I recently met Dr. Luke Warren, Chief Executive of the Carbon Capture and Storage Association, who sought to make the case for CCS. Our UKIP position is clear: we think that CCS by itself is simply a pointless waste of money that drives up energy costs unnecessarily (although as long as carbon paranoia persists, we would rather see coal-fired generation with CCS than no coal-fired generation at all). However Dr. Warren makes the case for CCS with the CO2 actually used for “Enhanced Oil Recovery” (EOR) in North Sea oilfields. I feel he deserves a hearing, so I invited him to write a short article which I attach below.
My reaction to his argument is simple: it depends on the numbers. If the economic benefits of EOR actually pay for the cost of CCS, then I have no problem with it. My thanks to Dr. Warren for providing the article.
The untapped value of enhanced oil recovery to the North Sea
The North Sea oil and gas industry was once considered the energy power engine of the UK, but since 2006 we have become a net importer of oil. Not only does this mean compromised energy security, but job losses. Clearly, we need to do everything we can to ensure that an industry of which the UK is so proud, can once again flourish.
Part of the solution is deploying technologies which help us make the most of our reserves. That’s where carbon capture and storage (CCS) comes in: CCS captures carbon dioxide from industrial and power processes, and transports it in pipes before it is stored permanently under the ground. But rather than just lock the carbon dioxide underground, it can also be put to useful work via enhanced oil recovery (EOR): where carbon dioxide is injected into oilfields to force out extra oil.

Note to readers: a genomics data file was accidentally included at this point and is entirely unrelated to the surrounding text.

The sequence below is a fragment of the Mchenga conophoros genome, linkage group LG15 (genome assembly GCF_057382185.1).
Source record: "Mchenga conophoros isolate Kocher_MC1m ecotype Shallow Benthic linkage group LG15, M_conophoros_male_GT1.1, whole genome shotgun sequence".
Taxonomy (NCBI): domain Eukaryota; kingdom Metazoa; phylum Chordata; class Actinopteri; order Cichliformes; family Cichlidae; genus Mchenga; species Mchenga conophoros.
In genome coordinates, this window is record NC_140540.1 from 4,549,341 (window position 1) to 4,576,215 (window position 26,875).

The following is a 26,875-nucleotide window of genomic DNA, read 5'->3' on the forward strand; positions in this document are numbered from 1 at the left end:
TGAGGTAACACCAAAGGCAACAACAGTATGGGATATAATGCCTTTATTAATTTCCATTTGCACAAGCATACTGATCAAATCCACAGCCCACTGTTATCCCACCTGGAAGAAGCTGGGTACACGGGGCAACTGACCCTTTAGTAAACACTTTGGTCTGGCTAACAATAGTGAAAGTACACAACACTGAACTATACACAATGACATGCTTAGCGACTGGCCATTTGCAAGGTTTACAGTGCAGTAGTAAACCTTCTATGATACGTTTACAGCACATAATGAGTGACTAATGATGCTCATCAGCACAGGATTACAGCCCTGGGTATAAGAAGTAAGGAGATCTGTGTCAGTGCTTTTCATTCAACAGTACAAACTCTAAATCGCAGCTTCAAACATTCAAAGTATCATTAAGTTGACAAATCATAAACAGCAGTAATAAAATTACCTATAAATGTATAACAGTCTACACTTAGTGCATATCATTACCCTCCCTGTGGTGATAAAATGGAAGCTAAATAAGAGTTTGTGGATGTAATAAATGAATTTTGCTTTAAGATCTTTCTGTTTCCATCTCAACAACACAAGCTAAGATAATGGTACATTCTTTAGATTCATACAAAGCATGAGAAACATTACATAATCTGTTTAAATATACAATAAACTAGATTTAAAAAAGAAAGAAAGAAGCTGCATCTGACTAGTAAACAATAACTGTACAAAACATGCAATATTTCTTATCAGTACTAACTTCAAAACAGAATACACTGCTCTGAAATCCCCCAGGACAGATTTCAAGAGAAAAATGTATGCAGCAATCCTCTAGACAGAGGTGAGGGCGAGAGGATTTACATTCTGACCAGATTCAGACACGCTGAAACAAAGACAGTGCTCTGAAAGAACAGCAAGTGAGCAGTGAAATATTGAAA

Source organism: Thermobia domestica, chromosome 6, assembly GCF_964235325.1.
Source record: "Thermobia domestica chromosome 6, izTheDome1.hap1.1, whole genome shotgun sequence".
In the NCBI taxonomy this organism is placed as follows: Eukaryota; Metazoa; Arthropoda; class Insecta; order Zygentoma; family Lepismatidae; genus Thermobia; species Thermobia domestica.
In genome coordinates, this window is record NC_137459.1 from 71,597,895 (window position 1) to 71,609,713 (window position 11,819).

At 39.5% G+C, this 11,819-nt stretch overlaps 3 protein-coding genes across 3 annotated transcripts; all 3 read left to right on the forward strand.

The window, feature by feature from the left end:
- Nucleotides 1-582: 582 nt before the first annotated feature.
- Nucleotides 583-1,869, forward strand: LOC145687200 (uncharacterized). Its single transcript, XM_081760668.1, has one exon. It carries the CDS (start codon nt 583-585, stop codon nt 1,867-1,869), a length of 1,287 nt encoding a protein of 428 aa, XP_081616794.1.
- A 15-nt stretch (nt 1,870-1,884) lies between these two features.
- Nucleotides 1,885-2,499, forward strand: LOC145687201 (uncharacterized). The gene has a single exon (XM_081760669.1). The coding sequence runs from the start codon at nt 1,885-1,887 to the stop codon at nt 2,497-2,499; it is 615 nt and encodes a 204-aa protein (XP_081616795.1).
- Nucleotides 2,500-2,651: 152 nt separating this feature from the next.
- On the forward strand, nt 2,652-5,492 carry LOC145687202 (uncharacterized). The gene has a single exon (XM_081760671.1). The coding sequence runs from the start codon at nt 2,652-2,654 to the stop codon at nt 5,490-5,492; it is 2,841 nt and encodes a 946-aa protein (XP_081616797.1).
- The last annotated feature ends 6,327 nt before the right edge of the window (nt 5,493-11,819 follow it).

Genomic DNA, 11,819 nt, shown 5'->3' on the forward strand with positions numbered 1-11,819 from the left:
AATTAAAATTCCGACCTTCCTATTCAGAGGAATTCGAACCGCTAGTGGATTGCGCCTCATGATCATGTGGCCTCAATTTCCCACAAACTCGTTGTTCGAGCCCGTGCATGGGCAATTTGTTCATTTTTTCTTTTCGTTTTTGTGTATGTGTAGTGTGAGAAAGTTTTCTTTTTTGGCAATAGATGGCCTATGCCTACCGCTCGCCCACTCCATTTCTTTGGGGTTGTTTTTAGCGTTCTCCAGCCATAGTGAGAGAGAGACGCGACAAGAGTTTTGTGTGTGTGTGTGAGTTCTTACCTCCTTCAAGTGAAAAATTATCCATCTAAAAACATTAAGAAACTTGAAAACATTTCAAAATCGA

To date, there hasn’t been enough carbon dioxide supply to get this going, but CCS changes this. The UK’s CCS Commercialisation Programme aims to deliver up to two world leading CCS projects. These projects promise to capture around 75 million tonnes of carbon dioxide, with the potential to increase the amount of oil recovered from UK reservoirs by 5-25%. Government urgently needs to follow the lead of others around the world who have used CCS to get the most out of their indigenous oil reserves – US business, for example, has been using EOR to provide a competitive edge for decades.
Building the CCS infrastructure doesn’t have to be expensive either: EOR could provide the UK with an additional income of £13billion (once and if oil prices pick up), which would cover the CCS build programme: giving us ‘CCS for free’. And as a further bonus, by reducing carbon emissions CCS could help us retain some of our existing domestic industries, such as coal and gas power generation, as well as support vital energy-intensive industries (such as chemicals, steel and cement manufacture sectors) which employ 800,000 people directly and in supply chains.
It’s our responsibility to ensure that we do everything we can to secure the future of North Sea industry. With unparalleled skills in the oil and gas sector, as well as a unique geography and geology, EOR via CCS may be part of the solution: it would be wholly irresponsible to ignore it.